Changing China

Changing China
The nation faces challenges on the road ahead

By Mark Robertson, investment manager, emerging market equities, Baillie Gifford

China’s huge surplus of labour and rapid investment growth have given the world a productivity windfall over the last 25 years, in the shape of constantly falling prices of manufactured goods. The world has perhaps become too accustomed to this benign influence, and over the next twenty years some of these benefits may even be reversed. Demographic and environmental issues are already putting upward pressure on unit costs, which could herald a trend change in the global pricing environment.

China’s One Child Policy has been in place for almost four decades. It has been highly effective and China’s demographic structure has already started to change dramatically. The number of elderly Chinese is growing at an alarming rate, but perhaps more worrying is the sharp contraction in the number of young people. Current demographic estimates suggest the number of people under 40 could fall by almost a third over the next 20 years, and the process is already well underway. Since these young, relatively well educated and flexible workers supply the largest part of China’s manufacturing army, their increasing scarcity is posing operational problems for manufacturing companies. Their costs have been rising for some time, and that has also begun to translate into rising output prices.

Shrinking workforce
As China’s workforce stops expanding and ultimately starts to shrink, we may have to get used to Chinese growth rates well below what we’ve seen in the past. An increasingly well-educated labour force can keep generating productivity gains, but harsh arithmetic dictates that the aggregate growth rate will eventually fall. This trend is likely to be reinforced by the aging process, as a greater share of labour and resources will need to be devoted to supporting the elderly. Also, as more Chinese retire, they will stop saving and become net consumers, changing the structure of the economy. A move away from investment towards greater consumption is generally considered desirable at this stage of China’s development, and is likely to happen as a result of the demographic shift as much as any policy. As it does, China’s present vast trade surpluses are likely to fall and latterly turn to deficits, which in combination with rising budget deficits will turn China into a net importer of capital, in stark contrast to its current role.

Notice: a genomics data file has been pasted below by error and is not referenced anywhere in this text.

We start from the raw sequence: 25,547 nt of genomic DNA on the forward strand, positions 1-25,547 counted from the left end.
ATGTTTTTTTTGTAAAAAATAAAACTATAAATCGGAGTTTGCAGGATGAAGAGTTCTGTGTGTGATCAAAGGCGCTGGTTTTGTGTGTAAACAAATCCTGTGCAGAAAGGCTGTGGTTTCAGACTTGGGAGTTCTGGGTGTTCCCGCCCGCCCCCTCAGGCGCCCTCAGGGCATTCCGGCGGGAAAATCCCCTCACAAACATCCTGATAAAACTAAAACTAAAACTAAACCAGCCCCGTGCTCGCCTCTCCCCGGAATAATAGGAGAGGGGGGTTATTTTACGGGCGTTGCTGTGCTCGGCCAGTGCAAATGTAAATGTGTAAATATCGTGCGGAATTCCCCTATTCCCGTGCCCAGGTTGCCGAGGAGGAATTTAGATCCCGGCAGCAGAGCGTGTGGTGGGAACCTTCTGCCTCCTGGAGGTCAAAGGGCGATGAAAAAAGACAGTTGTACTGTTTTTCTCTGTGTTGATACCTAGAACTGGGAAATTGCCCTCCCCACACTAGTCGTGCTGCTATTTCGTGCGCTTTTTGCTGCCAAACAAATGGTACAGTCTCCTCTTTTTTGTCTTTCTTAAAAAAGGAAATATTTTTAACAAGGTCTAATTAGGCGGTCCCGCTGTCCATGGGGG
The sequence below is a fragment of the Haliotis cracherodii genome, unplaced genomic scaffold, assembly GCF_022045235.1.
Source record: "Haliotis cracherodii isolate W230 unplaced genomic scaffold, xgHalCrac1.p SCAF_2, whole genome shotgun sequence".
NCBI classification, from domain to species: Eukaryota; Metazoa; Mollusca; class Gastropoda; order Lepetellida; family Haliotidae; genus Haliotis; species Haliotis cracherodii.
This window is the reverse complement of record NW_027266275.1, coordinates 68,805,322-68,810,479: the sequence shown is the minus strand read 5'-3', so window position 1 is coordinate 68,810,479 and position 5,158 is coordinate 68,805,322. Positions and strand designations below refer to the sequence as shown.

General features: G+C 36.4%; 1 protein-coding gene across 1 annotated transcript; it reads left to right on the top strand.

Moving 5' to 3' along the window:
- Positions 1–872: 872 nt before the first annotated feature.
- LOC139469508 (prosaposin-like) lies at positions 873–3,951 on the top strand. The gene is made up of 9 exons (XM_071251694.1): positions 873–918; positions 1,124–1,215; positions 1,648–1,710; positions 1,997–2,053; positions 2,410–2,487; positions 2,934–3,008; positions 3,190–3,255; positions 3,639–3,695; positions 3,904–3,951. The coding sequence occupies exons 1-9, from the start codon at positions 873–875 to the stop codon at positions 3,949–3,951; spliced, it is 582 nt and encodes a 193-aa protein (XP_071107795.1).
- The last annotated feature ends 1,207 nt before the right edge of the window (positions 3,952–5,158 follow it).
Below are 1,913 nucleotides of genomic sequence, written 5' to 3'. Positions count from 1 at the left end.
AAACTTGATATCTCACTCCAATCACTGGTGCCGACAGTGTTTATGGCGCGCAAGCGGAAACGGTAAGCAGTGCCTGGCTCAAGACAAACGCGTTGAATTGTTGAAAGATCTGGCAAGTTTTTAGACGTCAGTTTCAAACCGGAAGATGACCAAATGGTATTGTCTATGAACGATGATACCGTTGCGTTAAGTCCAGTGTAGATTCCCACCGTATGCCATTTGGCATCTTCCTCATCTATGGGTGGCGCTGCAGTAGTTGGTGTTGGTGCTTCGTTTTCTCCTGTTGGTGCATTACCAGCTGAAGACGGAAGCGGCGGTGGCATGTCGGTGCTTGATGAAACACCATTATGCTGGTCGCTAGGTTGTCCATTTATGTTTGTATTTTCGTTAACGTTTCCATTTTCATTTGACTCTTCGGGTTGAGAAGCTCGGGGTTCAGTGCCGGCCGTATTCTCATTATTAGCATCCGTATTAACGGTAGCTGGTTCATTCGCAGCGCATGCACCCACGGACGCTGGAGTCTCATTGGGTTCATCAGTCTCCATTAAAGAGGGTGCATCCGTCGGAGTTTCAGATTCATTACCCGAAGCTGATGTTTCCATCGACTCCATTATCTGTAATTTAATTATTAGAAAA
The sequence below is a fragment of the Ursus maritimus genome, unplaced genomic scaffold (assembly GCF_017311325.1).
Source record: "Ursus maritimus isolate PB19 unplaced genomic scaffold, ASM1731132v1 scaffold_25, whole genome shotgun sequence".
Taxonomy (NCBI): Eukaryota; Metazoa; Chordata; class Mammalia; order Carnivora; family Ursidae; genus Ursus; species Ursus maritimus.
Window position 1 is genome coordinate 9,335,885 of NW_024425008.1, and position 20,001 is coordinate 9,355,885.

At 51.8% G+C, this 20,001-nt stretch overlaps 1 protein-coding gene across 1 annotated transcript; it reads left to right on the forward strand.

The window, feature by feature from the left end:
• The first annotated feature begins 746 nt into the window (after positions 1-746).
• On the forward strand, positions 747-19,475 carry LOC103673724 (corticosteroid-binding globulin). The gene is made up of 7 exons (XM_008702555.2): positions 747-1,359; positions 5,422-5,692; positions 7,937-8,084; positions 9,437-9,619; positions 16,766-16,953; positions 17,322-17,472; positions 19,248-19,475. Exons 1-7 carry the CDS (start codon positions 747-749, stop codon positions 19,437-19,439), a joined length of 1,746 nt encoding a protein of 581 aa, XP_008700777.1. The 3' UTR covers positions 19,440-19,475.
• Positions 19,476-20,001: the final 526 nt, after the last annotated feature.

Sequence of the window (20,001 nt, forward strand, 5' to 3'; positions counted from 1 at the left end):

In addition to demographic change, another structural issue is beginning to affect China’s international competitiveness: the environment. One of the reasons the goods we buy from China are so much cheaper than what we make at home is that the Chinese have tolerated environmental degradation that would be quite unacceptable in other societies. There are four environmental issues that have now become highly political: extreme pollution, the rapacious exploitation of local resources without regard to sustainability, health and safety deficiencies that result in hundreds of thousands of industrial deaths, and the arbitrary confiscation of agricultural land to be provided for industrial use. The political tide has clearly turned, as the Communist Party has recognized that these issues are now generating as much social instability as its traditional concern, unemployment. As environmental neglect becomes increasingly unacceptable, the process of upgrading China’s factories to international standards, and of rectifying past degradation, will also inevitably add another layer of costs to the manufacturing process.

China’s role as workshop of the world has been acquired due to some unique circumstances, but we should be careful not to assume those will last indefinitely. Its days as the originator of global disinflation could possibly be numbered.

To view Mark Robertson's presentation, click here.

Transcontinental Media G.P.